By Tim Dobbins, Data Scientist
So you've been offered that sweet data science/machine learning gig you've been working so hard for. What now? Before you figure out what skills you need to freshen up on, or the most optimal driving path to work to avoid traffic patterns, you need to make sure this new role is a right fit and that you'll be happy working there.
If you spend time on /r/datascience, you'll quickly notice that a hot topic is junior data scientists getting offered (or accepting) a data science role and figuring out that the role is in fact not really a data science role; it's either more of a data analysis or data engineering role, and the junior data scientist finds themselves either writing SQL queries and building dashboards all day, or architecting a data lake and building data pipelines. From my experience, this usually happens because the employer heard about data science and how it's transforming businesses and they hopped on the AI train. The problem is
1) they don't have the in-house experience or the data architecture to support a data science team and 2) they don't know how to hire data scientists.
The combination of the two can produce some scary results, as what generally happens is they find some fancy DS/ML job descriptions online and instead of attracting senior data scientists (the ones who may actually be up for the challenge of a nascent data environment*, but usually prefer established teams), they attract junior data scientists (who don't have the experience to discern whether this is a fitting role or not). The junior data scientist mentions her interest in neural networks and drops the term "heteroskedasticity" and (BOOM) she has the job. And now she's expected to produce results from a data environment that isn't quite data-science-ready.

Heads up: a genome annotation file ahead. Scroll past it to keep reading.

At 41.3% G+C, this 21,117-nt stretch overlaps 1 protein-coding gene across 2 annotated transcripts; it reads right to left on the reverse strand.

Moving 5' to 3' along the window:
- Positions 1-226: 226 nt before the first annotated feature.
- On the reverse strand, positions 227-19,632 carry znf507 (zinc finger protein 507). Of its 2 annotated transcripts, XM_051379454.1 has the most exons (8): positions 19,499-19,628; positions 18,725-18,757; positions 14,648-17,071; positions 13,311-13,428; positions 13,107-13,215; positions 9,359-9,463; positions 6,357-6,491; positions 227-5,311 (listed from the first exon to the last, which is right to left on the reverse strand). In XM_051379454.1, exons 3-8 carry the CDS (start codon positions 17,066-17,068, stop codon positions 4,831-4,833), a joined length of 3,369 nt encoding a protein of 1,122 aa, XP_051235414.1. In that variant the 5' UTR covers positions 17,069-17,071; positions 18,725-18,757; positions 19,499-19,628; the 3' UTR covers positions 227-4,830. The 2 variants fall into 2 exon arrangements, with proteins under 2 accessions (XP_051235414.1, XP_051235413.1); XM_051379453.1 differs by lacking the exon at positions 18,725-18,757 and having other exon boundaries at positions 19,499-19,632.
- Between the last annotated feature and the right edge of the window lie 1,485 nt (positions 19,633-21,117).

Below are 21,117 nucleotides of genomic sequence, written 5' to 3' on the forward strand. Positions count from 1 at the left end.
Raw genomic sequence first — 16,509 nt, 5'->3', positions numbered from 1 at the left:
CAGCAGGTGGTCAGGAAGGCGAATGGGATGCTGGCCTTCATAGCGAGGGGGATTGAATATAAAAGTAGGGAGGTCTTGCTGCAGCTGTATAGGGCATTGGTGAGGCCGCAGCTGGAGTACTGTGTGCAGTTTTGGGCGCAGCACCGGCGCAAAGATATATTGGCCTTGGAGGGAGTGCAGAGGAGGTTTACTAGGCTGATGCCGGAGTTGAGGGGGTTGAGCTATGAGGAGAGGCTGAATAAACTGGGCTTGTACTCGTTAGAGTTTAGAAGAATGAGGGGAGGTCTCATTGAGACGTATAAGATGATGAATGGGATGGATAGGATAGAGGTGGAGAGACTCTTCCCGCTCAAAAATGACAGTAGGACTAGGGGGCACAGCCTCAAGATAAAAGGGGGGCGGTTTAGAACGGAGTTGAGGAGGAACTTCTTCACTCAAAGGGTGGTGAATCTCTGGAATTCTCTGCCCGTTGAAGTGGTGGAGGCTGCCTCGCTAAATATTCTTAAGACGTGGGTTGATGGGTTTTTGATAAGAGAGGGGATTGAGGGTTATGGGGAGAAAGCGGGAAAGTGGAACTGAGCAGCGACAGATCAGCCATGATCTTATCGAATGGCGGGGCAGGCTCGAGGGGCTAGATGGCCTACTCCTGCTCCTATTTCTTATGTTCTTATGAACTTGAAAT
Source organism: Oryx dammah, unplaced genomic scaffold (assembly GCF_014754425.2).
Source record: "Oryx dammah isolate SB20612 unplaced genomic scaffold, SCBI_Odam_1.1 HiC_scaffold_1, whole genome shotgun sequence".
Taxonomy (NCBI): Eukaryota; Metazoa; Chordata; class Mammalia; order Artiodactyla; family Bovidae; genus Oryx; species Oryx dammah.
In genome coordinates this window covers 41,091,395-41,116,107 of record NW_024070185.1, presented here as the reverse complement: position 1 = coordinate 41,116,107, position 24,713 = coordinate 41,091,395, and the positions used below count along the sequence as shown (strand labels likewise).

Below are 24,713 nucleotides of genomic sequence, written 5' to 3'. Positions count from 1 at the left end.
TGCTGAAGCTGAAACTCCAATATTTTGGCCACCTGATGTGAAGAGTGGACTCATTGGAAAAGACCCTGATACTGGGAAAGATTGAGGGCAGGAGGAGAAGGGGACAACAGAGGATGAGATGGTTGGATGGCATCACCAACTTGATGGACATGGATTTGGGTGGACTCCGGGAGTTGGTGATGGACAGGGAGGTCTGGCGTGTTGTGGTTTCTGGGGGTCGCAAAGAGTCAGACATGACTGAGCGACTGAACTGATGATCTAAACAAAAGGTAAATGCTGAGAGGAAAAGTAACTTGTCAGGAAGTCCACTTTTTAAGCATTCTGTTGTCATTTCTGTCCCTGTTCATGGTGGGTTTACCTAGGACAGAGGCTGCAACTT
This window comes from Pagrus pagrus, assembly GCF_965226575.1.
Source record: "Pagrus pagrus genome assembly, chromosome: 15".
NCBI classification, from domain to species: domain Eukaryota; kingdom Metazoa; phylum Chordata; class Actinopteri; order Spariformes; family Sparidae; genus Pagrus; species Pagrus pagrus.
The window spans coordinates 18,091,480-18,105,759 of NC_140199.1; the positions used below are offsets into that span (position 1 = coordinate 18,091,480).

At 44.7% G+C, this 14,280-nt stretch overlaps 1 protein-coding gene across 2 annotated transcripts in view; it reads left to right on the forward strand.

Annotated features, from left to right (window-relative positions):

Unfortunately, there isn't much literature out there to help junior data scientists distinguish ill-fitting roles from roles that will help them grow. I'm hoping this post help make this distinction.
Run far, far away!
The following are some characteristics you should run away from if you're looking to land a data science/machine learning role as a junior job seeker. Most of the following may be attractive to senior data scientists who may be up for the challenge, but may still apply to them as well.
1) No data architecture
If the firm doesn't have an established data environment, then guess what? Nine times out of ten, you'll be responsible for building this, instead of working on actual data science projects. This is one thing I see over and over. RUN.
2) No defined objectives
If, during the interview, they say something like "we don't really have actual projects yet, but we just KNOW that there's value in our data." This is an indicator that they haven't thought much about data science projects and thus, don't really have a plan for you to provide value. RUN.
3) No data engineers or machine learning engineers